JACK'S FRIEND
Nooo!!

  MOTHER
Look your mother in the face!

  JACK'S FRIEND
I hate you!

  MOTHER
Enrico!

  JACK'S FRIEND
Call me Jack!
 (To the onlookers)
But Jack yelled much, much stronger. I can't get so high.

  MOTHER
It's true, he had a very acute voice.

  JACK'S FRIEND
But also very deep.

  MOTHER
I meant… he had a large vocal range. Unpredictable.

  JACK'S FRIEND
He still does, I would imagine.

  MOTHER
Surely much less.

  JACK'S FRIEND
Yes, probably. Time passes even for Jack.
 (To the DIRECTOR)
How was I?

 (Everyone applauds)

  DIRECTOR
Magnificent! It's like Pirandello, theatre within theatre!

 (The MOTHER sits down, head between her hands)

  JOURNALIST
Very interesting.

  DIRECTOR
Did you get all that?

  CAMERA-MAN
It's a hit.

  DIRECTOR
 (To JACK'S FRIEND)
Well done, sir!
 (To the MOTHER)
You too, ma'am, bravissima.(bravo)

  JOURNALIST
I would like to pick up again on the theme of love. So, Jack was never loved. All the girls ran away from him, made fun of him.

  JACK'S FRIEND
Yes.

  CAMERA-MAN
Me too, same thing. The exception being my wife. And that was just luck (so I made sure not to waste any time before popping the question). Then out of nowhere all of a sudden as soon as we get married… like that!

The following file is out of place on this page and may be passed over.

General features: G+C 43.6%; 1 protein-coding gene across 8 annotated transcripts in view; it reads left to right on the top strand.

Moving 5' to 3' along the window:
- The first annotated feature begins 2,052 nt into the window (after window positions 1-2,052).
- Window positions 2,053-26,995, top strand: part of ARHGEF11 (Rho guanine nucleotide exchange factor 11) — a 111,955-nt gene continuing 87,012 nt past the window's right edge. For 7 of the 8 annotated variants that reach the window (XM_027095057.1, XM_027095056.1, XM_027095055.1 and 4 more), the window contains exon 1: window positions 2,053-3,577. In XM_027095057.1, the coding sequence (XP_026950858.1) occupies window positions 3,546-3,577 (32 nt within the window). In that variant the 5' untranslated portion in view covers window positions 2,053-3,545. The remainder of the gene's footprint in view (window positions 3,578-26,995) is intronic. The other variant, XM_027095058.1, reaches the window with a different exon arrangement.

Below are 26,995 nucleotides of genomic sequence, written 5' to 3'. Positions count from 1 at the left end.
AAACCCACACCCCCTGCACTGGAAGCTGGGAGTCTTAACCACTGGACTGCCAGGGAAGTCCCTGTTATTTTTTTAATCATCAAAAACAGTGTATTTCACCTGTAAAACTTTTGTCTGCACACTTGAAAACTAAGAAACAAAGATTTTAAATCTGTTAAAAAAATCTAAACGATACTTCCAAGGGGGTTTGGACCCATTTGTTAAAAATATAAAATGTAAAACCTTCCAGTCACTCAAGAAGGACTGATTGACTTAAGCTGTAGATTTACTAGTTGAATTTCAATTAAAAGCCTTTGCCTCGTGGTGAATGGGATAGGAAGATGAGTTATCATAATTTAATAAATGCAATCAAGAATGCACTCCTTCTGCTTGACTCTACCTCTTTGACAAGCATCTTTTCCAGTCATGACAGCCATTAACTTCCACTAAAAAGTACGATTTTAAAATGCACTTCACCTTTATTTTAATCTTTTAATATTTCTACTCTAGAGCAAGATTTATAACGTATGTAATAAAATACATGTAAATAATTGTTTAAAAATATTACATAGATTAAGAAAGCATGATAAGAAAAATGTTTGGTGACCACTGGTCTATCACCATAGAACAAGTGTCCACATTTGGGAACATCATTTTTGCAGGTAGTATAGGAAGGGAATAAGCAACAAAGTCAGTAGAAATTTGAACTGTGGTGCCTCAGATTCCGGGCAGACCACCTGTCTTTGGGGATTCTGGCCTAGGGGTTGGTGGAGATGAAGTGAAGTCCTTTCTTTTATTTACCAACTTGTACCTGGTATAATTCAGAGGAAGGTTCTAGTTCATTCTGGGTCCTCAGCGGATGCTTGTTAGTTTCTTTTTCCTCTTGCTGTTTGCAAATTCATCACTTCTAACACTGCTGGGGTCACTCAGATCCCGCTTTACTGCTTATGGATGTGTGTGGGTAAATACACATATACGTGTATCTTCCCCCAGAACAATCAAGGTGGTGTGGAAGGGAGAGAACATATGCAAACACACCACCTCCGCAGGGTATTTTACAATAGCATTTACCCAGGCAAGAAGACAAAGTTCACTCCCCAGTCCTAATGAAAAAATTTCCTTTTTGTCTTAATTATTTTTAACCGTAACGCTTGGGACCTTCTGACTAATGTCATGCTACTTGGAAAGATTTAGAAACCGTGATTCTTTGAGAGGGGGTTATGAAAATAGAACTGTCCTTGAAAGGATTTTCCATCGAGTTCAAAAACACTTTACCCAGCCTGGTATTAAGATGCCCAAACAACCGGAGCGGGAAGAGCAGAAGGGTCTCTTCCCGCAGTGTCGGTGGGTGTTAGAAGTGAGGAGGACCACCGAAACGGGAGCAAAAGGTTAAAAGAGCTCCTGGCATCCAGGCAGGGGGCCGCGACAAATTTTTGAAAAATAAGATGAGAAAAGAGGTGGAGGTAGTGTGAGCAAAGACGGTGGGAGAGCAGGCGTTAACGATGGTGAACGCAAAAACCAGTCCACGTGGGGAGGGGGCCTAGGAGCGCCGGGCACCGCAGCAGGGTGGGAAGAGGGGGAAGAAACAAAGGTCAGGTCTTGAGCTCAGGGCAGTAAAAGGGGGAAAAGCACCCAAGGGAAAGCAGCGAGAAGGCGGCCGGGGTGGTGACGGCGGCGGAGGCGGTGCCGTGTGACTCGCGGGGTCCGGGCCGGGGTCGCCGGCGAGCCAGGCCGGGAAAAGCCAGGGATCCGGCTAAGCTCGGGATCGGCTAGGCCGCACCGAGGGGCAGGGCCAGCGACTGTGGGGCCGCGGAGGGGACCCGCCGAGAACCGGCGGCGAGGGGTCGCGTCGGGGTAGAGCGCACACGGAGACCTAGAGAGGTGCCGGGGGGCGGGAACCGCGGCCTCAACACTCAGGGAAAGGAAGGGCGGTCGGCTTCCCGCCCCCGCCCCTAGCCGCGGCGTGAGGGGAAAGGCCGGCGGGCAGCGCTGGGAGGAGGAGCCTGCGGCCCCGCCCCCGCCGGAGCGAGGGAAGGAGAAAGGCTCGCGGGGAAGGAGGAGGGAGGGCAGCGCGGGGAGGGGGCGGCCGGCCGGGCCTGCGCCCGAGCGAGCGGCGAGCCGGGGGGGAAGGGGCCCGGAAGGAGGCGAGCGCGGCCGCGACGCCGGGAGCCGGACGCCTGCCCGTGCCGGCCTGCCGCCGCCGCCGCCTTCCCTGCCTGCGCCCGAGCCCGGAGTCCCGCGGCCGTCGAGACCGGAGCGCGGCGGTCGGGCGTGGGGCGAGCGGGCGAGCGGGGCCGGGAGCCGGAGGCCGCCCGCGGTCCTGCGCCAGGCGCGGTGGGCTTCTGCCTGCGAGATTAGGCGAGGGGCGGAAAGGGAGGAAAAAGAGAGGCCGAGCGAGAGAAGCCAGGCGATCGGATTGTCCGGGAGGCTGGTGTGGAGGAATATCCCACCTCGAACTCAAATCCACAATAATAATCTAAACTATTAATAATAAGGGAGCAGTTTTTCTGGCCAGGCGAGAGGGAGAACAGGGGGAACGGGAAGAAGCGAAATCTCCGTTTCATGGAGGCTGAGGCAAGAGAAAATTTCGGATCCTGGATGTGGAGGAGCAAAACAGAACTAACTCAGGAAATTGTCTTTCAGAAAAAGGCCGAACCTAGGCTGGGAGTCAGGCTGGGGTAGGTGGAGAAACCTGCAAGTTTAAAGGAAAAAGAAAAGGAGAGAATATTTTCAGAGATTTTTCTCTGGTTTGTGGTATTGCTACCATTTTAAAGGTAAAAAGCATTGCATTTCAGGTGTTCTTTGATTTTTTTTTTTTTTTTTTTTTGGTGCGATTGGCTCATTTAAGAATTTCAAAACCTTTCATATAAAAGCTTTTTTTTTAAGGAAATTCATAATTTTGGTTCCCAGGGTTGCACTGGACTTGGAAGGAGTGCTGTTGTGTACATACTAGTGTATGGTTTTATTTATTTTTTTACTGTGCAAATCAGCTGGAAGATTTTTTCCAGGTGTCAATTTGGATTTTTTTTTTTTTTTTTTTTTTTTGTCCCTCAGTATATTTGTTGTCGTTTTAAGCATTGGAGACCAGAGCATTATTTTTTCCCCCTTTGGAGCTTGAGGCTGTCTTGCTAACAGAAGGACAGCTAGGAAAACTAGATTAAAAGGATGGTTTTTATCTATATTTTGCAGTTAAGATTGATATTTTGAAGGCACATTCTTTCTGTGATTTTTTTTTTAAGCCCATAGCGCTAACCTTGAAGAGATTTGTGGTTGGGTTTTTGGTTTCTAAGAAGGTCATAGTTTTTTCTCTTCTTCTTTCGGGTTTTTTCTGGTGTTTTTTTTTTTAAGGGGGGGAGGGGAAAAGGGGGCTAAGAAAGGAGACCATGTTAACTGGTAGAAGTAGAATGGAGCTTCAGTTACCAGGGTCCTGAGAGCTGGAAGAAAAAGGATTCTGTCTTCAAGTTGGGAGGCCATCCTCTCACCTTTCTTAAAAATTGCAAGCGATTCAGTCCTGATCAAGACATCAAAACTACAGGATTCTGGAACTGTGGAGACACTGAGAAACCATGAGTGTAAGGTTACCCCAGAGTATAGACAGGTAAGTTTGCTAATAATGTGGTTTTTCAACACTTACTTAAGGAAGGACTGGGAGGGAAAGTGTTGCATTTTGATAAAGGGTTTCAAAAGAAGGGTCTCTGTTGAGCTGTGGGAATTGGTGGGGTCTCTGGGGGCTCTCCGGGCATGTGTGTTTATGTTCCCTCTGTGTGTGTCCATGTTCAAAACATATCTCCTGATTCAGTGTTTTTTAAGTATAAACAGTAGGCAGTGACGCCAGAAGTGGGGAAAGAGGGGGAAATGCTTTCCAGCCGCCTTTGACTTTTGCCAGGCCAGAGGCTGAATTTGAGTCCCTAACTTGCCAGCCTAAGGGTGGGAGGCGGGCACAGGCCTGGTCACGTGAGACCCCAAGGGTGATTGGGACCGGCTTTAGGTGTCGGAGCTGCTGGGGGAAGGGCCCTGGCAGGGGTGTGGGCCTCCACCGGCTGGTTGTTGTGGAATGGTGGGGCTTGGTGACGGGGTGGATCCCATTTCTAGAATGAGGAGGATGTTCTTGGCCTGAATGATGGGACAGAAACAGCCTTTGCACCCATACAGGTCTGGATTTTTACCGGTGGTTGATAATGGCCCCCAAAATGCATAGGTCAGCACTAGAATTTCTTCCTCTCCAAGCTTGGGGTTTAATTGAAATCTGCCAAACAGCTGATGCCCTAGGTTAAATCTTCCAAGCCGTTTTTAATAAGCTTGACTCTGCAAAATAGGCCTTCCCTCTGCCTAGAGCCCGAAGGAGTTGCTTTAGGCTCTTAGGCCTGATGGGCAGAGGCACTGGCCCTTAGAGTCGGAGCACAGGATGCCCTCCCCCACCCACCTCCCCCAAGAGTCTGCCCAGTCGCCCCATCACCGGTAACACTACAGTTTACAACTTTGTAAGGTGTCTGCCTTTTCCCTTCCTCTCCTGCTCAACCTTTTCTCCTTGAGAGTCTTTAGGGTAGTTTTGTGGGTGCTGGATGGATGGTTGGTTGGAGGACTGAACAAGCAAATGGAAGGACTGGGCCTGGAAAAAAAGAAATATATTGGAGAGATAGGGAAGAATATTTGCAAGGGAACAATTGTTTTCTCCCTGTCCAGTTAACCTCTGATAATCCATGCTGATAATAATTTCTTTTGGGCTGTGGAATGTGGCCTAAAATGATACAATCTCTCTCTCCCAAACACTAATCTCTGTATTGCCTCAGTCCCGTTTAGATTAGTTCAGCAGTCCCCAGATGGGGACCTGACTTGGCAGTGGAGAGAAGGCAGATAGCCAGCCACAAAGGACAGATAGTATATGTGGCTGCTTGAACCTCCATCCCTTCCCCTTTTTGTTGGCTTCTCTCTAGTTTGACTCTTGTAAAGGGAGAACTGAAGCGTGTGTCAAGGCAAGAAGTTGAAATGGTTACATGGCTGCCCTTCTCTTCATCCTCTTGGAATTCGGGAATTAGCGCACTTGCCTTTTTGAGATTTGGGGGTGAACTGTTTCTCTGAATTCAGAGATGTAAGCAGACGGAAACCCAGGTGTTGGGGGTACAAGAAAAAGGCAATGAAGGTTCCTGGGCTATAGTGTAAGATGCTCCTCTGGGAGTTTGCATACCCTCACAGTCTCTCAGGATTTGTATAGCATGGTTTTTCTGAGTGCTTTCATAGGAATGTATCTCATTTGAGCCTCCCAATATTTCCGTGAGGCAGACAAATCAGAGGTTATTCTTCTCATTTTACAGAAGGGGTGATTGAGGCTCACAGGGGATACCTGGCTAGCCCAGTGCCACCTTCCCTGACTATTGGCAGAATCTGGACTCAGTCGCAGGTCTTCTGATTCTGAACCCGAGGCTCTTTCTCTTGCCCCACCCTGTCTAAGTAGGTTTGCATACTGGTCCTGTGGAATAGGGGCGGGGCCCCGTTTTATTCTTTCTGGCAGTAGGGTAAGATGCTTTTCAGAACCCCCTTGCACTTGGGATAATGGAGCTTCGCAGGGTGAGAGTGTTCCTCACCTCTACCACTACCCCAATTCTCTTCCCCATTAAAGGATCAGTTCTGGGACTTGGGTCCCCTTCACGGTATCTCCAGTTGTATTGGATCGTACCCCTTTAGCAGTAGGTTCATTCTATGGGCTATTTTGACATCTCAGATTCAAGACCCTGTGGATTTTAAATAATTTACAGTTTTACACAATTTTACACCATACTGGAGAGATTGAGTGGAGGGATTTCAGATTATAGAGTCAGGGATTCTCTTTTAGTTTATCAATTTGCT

(Gestures with one hand in the air)
They all come knocking on my door! Psh. Explain that one to me.

  DIRECTOR
Listen… you want to give me the camera? That way I can film you while she interviews you. Looks like Jack is him (he's Jack)!

  CAMERA-MAN
I won't say another thing.

  MOTHER
I'd like to say something.

  JOURNALIST
Go right ahead, ma'am.

  DIRECTOR
Lallo!
 (To the ELECTRICIAN)
Alberto, a spotlight over here.

  MOTHER
No, please, I'm no longer used to the light, it hurts my eyes.

  JOURNALIST
Okay, it's okay like this.

  DIRECTOR
The film (shots) will be awful, I won't put my name on it.(to it)

  JOURNALIST
Please…
 (Moves the folding chair next to the MOTHER and
 sits down)
But (So) ma'am, do you ever go out?

  MOTHER
Sometimes, but only after sunset.

  JOURNALIST
Does someone do your shopping for you?

  MOTHER
Oh…
 (Points towards JACK'S FRIEND)
He is very kind. And besides, I eat so little.

  JOURNALIST
Do you go out for walks?

  MOTHER
Only short distances.

  JOURNALIST
Do you have any friends? Relatives?

  MOTHER
No. Hunger feeds itself.

  CAMERA-MAN
Did Jack say that?

  MOTHER
It's an old proverb.  Look… what I meant to say… on the subject of love…

  JOURNALIST
Yes?

  MOTHER